Perhaps the single-most susceptible job (98% chance of automation), many banks are already using computer programs that analyze risk assessment and loan default probability using complex algorithms. Say goodbye to the days of having a sympathetic George Bailey sitting across the table from you. Photo by National Assembly for Wales / Cynulliad Cymru.
Answering phones? Computerized. Dishing out information at various kiosks? Computerized. Sorting through email correspondence? Computerized. Like it or not, the days of having a friendly human voice on the other end of the phone are limited and fading fast. 96% chance of automation. Photo by gagilas.
Pouring over documents, email, legal case studies, spreadsheets, and various other records used to be a time-consuming and expensive part of litigation. Lawyers passed this grunt work over to paralegals and assistants, but once again, we are seeing computers with complicated programming take over. Lawyers can simply input keywords and job parameters into the system, and have it done in a flash. 94% chance of automation. Photo by maveric2003.
The retail landscape has been changing for some time now, with online shopping grabbing an ever-increasing piece of the pie. Companies like Amazon make shopping from home the easier - and often cheaper - choice. Physical retail stores, while not in decline just yet, are not seeing much growth either. 92% chance of automation. Photo by La Cita Vitta.
Remember all those automatic and self-driving cars in science fiction movies? Well, they are (almost) finally a reality. We already have cars that parallel park for you, and several companies (including Google) are working on fully-automated cars that rely on a strong system of sensors (to detect traffic, pedestrians, and other obstacles) and read microchips embedded in the road. The future is now...or almost now. 89% chance of automation. Photo by Wolfgang Lonien
The necessity of a live, human security guard is quickly fading. While it might be a few years before walking and talking robots take over the job, most businesses are opting for complex surveillance systems that can monitor, record, and assist (by notifying local authorities) when required. The days of grainy, blurry video footage captured on cheap VHS tapes are long, long gone. Security systems today are high definition, and often utilize face recognition software amongst a bevy of high tech upgrades. 84% chance of automation. Photo by Ethan Prater.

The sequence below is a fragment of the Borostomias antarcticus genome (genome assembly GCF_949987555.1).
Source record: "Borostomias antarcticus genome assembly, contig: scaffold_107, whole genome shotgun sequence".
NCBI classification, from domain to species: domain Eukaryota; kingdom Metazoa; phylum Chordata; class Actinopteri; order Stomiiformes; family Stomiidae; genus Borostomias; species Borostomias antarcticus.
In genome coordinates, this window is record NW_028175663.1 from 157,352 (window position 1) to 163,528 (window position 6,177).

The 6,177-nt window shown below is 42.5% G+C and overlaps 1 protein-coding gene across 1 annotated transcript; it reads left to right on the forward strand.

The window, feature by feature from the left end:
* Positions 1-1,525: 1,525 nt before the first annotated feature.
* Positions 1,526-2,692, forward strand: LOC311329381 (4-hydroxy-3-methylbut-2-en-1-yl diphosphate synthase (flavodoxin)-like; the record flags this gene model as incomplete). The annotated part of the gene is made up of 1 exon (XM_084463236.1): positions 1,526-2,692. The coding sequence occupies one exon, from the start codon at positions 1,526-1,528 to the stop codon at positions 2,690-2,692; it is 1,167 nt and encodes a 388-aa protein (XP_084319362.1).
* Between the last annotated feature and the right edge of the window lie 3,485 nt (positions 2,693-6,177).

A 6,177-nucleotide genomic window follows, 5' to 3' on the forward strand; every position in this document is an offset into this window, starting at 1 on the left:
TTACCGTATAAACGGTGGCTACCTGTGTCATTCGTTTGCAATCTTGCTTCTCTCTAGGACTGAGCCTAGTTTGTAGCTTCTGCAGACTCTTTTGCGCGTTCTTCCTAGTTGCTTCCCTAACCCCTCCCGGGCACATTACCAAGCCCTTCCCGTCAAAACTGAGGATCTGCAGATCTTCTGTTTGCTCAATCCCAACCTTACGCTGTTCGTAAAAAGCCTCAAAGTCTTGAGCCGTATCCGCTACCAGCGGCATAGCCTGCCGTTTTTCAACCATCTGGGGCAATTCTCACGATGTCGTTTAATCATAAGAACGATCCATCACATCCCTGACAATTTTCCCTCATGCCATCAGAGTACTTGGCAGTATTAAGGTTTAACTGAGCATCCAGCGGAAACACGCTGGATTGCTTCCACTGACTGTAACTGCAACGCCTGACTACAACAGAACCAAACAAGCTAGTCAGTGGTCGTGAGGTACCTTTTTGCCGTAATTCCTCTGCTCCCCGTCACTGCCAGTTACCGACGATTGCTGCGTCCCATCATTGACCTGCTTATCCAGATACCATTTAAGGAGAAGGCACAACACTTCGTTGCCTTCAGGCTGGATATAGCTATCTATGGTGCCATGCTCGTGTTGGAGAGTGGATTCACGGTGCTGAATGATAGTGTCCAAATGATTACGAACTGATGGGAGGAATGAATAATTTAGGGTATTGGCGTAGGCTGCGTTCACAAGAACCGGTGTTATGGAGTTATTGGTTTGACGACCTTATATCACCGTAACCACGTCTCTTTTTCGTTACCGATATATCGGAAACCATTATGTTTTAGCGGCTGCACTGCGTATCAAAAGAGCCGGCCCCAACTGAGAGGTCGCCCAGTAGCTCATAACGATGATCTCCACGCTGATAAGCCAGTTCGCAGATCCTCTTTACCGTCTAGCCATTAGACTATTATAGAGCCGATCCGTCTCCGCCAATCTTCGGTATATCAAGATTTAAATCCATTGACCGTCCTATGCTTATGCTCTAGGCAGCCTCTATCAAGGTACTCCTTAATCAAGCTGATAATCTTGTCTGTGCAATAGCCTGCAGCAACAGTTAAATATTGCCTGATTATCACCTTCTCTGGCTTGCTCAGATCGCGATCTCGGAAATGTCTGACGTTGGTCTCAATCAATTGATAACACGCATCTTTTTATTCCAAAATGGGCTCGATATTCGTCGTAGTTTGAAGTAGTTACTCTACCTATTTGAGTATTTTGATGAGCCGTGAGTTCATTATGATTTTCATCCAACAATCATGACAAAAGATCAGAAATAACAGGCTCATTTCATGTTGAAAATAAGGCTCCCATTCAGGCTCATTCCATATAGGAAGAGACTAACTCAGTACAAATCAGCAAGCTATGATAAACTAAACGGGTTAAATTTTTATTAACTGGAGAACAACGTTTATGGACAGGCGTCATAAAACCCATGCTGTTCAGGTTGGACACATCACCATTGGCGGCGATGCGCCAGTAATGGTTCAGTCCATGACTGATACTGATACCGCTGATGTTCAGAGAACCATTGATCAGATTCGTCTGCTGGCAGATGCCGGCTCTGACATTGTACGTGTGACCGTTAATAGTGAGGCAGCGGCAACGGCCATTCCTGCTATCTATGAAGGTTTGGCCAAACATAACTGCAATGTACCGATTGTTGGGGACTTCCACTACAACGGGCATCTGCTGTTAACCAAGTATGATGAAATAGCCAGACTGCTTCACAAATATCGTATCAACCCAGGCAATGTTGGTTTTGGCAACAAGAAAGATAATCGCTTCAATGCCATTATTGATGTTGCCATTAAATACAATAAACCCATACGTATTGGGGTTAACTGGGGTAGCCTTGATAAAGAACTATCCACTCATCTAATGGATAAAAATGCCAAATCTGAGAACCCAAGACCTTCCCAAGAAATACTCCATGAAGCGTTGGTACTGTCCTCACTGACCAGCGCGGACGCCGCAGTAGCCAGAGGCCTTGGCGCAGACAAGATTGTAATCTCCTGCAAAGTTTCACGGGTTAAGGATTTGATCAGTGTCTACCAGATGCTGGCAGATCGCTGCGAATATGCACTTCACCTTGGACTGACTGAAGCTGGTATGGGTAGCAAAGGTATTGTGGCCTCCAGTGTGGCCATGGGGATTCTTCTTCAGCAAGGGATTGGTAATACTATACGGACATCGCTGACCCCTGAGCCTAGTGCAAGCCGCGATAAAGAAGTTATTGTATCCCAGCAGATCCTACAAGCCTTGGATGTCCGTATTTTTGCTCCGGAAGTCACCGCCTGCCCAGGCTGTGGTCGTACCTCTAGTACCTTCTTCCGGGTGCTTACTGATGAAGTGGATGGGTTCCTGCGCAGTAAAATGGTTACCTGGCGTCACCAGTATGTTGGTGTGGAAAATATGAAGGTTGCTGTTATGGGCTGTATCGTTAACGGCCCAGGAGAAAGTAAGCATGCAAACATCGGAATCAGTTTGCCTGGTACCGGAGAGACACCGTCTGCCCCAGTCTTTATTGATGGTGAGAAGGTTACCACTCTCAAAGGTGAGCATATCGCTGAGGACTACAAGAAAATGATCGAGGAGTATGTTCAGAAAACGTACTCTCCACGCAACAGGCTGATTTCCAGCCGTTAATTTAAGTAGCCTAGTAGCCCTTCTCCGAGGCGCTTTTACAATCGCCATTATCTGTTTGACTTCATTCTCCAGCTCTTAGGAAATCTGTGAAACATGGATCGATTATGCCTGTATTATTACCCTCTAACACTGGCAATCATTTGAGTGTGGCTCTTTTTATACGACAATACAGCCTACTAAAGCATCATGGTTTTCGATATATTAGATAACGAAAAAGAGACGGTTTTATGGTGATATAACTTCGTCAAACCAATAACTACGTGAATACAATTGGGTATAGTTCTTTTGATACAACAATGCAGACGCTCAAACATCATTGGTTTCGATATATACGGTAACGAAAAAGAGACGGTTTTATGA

Machines (or simple robots, if you prefer) are perfect for carrying out repetitive tasks, like making a hamburger the same way over and over again. Or salting french fries. Or stirring and dispersing milkshakes. You won’t have Rosie from "The Jetsons" taking your order this month, but you just might see a machine flipping burgers and squirting on ketchup, and soon. 81% chance of automation. Photo by JohnSeb.
Similar to fast food cooks, bartenders repeat the same task (or group of tasks) throughout their shift. A machine can be taught thousands of cocktail recipes. It can pour and distribute beer. It can wash glasses via a conveyor belt system. Where it falls short is handing out advice, or flirting with the customers, and that would be a loss to humanity. 77% chance of automation. Photo by gagilas.
Similar to the loan officer, a computer program can complete this job faster, more efficiently, and with better access and understanding of existing data. It can analyze a clients financial situation, looking at thousands of records and transactions, and couple it with and against various financial markets and strategies. Instantly. 58% chance of automation. Photo by LendingMemo.
No, I’m not talking about self-replicating and self-aware computers (yet). A computer can be taught to write programs for other computers, so long as it understands the parameters and programming language. 48% chance of automation. Photo by houdini_cs.
Well, it looks the Age of Machines is just about upon us. The Terminator-style extinction of mankind can't be far behind, right?
Relax. We have some time left. However, a recent study by the University of Oxford has found that many jobs and industries will be heavily affected by computer automation in the next 10-20 years.
Jobs that require data analysis are some of the most affected. Likewise for positions that require simple, repetitive actions and labour with step-by-step instructions. How long until a robot serves a beer at your local watering hole? Probably sooner than you think.
There are some areas with little or no impact, though. Jobs requiring manual dexterity - like oral surgeons, make-up artists, and fire fighters - are safe (for now, but computers and machines get more complex all the time). The same is true for creative positions, like choreographers, writers, and curators. These areas clock in at well under a 20% chance of automation, and many of them actually received a probability score of UNDER 1%.
Another safe zone is anything requiring social perception skills, like mental health professionals, clergy, and coaches. These jobs require an acute understanding of human behaviour and condition...something that computers don't yet comprehend. Jobs in these industries have a chance of automation in the 0.3-1.3% range.
Will we be better off? Who knows? The only thing we can say with absolute certainty is that a change is coming, whether we like it or not.
So, how safe is your job?